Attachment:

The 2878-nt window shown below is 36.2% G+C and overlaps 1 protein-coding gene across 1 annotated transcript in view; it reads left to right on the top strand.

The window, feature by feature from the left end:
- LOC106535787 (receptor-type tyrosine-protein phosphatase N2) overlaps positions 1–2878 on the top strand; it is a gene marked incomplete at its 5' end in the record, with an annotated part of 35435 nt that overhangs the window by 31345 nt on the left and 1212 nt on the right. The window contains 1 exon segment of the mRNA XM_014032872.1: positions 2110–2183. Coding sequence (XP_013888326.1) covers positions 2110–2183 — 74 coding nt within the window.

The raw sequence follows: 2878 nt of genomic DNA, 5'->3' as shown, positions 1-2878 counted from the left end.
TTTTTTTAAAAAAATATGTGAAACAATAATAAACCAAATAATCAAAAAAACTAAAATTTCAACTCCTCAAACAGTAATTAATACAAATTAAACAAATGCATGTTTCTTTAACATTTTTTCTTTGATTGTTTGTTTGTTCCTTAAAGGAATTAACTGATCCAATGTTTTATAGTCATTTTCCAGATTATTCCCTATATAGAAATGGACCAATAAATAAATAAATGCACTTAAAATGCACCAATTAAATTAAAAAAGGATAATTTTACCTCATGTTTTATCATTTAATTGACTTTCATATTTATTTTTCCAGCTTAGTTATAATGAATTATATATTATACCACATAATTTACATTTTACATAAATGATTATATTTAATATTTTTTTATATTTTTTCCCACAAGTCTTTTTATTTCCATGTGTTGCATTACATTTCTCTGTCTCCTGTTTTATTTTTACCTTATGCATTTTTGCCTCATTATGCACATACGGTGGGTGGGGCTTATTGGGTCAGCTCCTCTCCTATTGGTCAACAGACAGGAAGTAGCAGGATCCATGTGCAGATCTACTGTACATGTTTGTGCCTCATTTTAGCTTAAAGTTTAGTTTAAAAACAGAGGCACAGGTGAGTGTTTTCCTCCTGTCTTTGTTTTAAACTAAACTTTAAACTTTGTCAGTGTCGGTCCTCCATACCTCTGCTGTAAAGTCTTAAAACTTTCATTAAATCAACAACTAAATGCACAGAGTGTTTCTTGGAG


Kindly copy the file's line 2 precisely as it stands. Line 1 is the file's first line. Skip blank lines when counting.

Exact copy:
The window, feature by feature from the left end: